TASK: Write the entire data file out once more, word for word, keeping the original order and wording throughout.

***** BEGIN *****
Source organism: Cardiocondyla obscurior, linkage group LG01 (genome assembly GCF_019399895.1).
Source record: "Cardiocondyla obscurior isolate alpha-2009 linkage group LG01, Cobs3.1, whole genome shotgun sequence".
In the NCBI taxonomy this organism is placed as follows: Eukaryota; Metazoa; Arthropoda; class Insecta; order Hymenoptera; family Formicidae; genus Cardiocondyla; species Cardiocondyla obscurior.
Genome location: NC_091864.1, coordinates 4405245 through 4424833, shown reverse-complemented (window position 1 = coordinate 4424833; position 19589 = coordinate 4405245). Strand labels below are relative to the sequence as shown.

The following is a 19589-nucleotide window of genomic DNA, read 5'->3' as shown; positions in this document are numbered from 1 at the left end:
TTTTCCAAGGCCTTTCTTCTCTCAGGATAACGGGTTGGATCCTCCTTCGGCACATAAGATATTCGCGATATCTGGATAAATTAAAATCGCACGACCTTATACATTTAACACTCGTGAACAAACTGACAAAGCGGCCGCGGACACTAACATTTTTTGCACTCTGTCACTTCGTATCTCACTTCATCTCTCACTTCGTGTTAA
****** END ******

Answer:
Source organism: Cardiocondyla obscurior, linkage group LG01 (genome assembly GCF_019399895.1).
Source record: "Cardiocondyla obscurior isolate alpha-2009 linkage group LG01, Cobs3.1, whole genome shotgun sequence".
In the NCBI taxonomy this organism is placed as follows: Eukaryota; Metazoa; Arthropoda; class Insecta; order Hymenoptera; family Formicidae; genus Cardiocondyla; species Cardiocondyla obscurior.
Genome location: NC_091864.1, coordinates 4405245 through 4424833, shown reverse-complemented (window position 1 = coordinate 4424833; position 19589 = coordinate 4405245). Strand labels below are relative to the sequence as shown.

The following is a 19589-nucleotide window of genomic DNA, read 5'->3' as shown; positions in this document are numbered from 1 at the left end:
TTTTCCAAGGCCTTTCTTCTCTCAGGATAACGGGTTGGATCCTCCTTCGGCACATAAGATATTCGCGATATCTGGATAAATTAAAATCGCACGACCTTATACATTTAACACTCGTGAACAAACTGACAAAGCGGCCGCGGACACTAACATTTTTTGCACTCTGTCACTTCGTATCTCACTTCATCTCTCACTTCGTGTTAA